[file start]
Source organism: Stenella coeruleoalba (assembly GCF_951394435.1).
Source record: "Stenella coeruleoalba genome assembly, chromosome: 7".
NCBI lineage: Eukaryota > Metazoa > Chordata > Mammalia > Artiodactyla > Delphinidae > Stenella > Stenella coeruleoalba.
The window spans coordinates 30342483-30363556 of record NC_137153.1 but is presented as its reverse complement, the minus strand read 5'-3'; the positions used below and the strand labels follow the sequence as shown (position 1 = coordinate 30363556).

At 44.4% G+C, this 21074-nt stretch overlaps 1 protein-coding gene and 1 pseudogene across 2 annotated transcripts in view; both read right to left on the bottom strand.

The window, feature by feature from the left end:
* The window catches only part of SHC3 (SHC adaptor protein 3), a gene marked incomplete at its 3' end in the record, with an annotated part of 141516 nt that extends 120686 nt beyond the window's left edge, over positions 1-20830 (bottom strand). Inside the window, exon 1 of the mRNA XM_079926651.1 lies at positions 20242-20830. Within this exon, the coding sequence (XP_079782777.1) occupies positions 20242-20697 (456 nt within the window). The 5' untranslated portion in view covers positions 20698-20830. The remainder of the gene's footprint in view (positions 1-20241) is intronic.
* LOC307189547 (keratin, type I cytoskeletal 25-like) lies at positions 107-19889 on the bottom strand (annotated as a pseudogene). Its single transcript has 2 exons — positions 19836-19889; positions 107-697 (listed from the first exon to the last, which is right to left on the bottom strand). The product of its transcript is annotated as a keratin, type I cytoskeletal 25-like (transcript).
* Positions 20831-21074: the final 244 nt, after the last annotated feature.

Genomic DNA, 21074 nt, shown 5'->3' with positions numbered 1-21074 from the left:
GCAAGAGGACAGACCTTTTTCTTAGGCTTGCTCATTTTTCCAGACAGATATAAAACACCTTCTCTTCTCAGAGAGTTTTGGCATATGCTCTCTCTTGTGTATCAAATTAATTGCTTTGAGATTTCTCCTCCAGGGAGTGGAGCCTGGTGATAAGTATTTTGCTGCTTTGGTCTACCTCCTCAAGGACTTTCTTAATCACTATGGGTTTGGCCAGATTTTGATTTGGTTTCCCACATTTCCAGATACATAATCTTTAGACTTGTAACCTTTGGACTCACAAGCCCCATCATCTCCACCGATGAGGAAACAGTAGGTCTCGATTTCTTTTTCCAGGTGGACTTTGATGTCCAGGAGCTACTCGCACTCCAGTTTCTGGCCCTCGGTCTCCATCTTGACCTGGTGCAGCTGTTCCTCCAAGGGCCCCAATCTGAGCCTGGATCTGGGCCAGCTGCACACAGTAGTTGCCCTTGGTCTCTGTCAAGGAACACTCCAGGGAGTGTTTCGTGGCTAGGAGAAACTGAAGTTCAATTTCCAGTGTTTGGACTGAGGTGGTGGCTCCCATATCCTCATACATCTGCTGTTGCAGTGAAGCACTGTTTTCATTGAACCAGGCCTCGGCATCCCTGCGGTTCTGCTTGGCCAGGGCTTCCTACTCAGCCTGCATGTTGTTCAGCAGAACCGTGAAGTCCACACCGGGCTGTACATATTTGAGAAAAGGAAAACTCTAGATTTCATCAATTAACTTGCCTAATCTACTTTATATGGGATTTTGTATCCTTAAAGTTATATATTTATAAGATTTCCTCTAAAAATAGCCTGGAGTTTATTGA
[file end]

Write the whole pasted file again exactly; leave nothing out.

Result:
Source organism: Stenella coeruleoalba (assembly GCF_951394435.1).
Source record: "Stenella coeruleoalba genome assembly, chromosome: 7".
NCBI lineage: Eukaryota > Metazoa > Chordata > Mammalia > Artiodactyla > Delphinidae > Stenella > Stenella coeruleoalba.
The window spans coordinates 30342483-30363556 of record NC_137153.1 but is presented as its reverse complement, the minus strand read 5'-3'; the positions used below and the strand labels follow the sequence as shown (position 1 = coordinate 30363556).

At 44.4% G+C, this 21074-nt stretch overlaps 1 protein-coding gene and 1 pseudogene across 2 annotated transcripts in view; both read right to left on the bottom strand.

The window, feature by feature from the left end:
* The window catches only part of SHC3 (SHC adaptor protein 3), a gene marked incomplete at its 3' end in the record, with an annotated part of 141516 nt that extends 120686 nt beyond the window's left edge, over positions 1-20830 (bottom strand). Inside the window, exon 1 of the mRNA XM_079926651.1 lies at positions 20242-20830. Within this exon, the coding sequence (XP_079782777.1) occupies positions 20242-20697 (456 nt within the window). The 5' untranslated portion in view covers positions 20698-20830. The remainder of the gene's footprint in view (positions 1-20241) is intronic.
* LOC307189547 (keratin, type I cytoskeletal 25-like) lies at positions 107-19889 on the bottom strand (annotated as a pseudogene). Its single transcript has 2 exons — positions 19836-19889; positions 107-697 (listed from the first exon to the last, which is right to left on the bottom strand). The product of its transcript is annotated as a keratin, type I cytoskeletal 25-like (transcript).
* Positions 20831-21074: the final 244 nt, after the last annotated feature.

Genomic DNA, 21074 nt, shown 5'->3' with positions numbered 1-21074 from the left:
GCAAGAGGACAGACCTTTTTCTTAGGCTTGCTCATTTTTCCAGACAGATATAAAACACCTTCTCTTCTCAGAGAGTTTTGGCATATGCTCTCTCTTGTGTATCAAATTAATTGCTTTGAGATTTCTCCTCCAGGGAGTGGAGCCTGGTGATAAGTATTTTGCTGCTTTGGTCTACCTCCTCAAGGACTTTCTTAATCACTATGGGTTTGGCCAGATTTTGATTTGGTTTCCCACATTTCCAGATACATAATCTTTAGACTTGTAACCTTTGGACTCACAAGCCCCATCATCTCCACCGATGAGGAAACAGTAGGTCTCGATTTCTTTTTCCAGGTGGACTTTGATGTCCAGGAGCTACTCGCACTCCAGTTTCTGGCCCTCGGTCTCCATCTTGACCTGGTGCAGCTGTTCCTCCAAGGGCCCCAATCTGAGCCTGGATCTGGGCCAGCTGCACACAGTAGTTGCCCTTGGTCTCTGTCAAGGAACACTCCAGGGAGTGTTTCGTGGCTAGGAGAAACTGAAGTTCAATTTCCAGTGTTTGGACTGAGGTGGTGGCTCCCATATCCTCATACATCTGCTGTTGCAGTGAAGCACTGTTTTCATTGAACCAGGCCTCGGCATCCCTGCGGTTCTGCTTGGCCAGGGCTTCCTACTCAGCCTGCATGTTGTTCAGCAGAACCGTGAAGTCCACACCGGGCTGTACATATTTGAGAAAAGGAAAACTCTAGATTTCATCAATTAACTTGCCTAATCTACTTTATATGGGATTTTGTATCCTTAAAGTTATATATTTATAAGATTTCCTCTAAAAATAGCCTGGAGTTTATTGA